Last updated on August 15, 2020 by Dan Nanni
cronjob for this task on my Linux system?
cron utility is the default task scheduler used in Linux. Using
cron, you can schedule a task (e.g., system backup, log rotation, vulnerability scanning, disk cleanup) to run it periodically or one-time at a specific time of hour, day, week, month, etc. The
cron tool is useful when you schedule a variety of regular maintenance jobs, such as periodic backup, rotating logs, checking filesystem, monitoring disk space, and so on.
cronJob from the Command Line
To add a
cron job, you can use a command-line tool called
Type the following command to create a new
cron job to run as the current user.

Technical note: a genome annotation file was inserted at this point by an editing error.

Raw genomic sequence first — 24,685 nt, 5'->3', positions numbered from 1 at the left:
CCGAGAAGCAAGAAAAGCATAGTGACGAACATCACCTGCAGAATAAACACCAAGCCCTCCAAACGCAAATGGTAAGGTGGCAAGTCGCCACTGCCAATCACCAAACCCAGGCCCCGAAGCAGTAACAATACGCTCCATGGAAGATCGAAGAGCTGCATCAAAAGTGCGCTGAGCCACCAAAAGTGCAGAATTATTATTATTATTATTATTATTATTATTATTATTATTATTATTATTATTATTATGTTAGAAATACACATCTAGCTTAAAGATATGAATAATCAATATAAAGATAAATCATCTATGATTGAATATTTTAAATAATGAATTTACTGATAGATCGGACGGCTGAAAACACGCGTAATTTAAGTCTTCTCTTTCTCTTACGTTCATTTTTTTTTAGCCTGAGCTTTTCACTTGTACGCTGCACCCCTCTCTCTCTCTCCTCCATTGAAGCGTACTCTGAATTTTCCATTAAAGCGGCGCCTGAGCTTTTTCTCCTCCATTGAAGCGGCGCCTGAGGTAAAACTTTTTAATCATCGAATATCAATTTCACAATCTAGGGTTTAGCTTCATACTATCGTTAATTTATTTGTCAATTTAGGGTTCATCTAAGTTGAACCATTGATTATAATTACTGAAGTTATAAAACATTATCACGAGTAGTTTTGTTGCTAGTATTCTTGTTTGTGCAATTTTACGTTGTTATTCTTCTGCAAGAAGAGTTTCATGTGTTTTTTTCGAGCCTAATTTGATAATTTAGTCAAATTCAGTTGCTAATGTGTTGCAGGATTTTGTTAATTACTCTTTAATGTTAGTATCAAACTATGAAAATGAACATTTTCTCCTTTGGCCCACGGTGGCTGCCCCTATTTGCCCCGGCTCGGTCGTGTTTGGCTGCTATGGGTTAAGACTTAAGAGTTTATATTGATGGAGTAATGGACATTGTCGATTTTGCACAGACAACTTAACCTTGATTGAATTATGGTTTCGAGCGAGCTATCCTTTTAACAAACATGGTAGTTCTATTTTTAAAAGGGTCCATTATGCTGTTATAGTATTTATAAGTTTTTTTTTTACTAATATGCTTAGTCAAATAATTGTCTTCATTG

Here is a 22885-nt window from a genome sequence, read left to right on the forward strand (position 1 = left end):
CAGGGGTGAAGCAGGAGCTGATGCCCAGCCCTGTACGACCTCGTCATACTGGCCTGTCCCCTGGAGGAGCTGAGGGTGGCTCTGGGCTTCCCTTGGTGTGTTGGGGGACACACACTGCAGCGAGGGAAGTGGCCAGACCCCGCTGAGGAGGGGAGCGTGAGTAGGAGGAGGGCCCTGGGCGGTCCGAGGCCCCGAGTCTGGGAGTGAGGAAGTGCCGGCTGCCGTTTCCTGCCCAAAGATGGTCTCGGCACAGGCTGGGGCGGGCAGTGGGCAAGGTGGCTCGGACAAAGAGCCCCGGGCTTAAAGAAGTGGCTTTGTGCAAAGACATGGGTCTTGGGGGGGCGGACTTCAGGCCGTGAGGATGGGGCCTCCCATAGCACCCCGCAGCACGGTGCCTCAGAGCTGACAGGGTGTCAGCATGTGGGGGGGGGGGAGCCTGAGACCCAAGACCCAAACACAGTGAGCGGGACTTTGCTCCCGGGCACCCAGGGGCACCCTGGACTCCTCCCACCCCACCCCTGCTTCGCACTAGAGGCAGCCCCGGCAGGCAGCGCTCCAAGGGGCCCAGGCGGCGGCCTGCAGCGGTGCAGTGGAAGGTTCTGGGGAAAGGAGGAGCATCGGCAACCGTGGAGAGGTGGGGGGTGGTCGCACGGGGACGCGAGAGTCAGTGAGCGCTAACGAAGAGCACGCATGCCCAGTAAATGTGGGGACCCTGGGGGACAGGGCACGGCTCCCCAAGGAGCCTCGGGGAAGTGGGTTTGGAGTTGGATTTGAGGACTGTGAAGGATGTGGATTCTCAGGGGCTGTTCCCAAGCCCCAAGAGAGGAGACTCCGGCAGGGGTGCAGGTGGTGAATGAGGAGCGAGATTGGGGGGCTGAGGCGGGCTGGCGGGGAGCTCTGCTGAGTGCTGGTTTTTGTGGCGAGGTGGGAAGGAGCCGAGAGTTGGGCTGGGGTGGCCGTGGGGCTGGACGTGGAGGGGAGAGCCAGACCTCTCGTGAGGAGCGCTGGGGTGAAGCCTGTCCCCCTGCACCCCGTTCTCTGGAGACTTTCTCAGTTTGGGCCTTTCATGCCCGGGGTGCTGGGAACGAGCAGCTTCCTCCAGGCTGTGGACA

$ crontab -e
If you want a
cron job to run as any other user, type the following command instead.
$ sudo crontab -u <username> -e
You will be presented with a text editor window, where you can add or edit cron jobs. By default,
nano editor will be used.
Each cron job is formatted as follows.
<minute> <hour> <day-of-month> <month-of-year> <day-of-week> <command>
The first five elements specify the schedule for a task, and the last element is the (full-path) command or script to execute according to the schedule.
Here are a few useful
cron job examples.
Once you are done with setting up
cron job(s), press
Ctrl+x to save and quit the editor. At this point, newly added
cron jobs should be activated.
To browse existing
cron jobs of yours, use the following command:
$ crontab -l
cronJob from GUI
If you are in Linux desktop environment, you can use a GUI fronend for
crontab to add or edit a
cron job via a more user-friendly interface.
On GNOME desktop, there is GNOME Schedule (
On KDE desktop, there is Task Scheduler (
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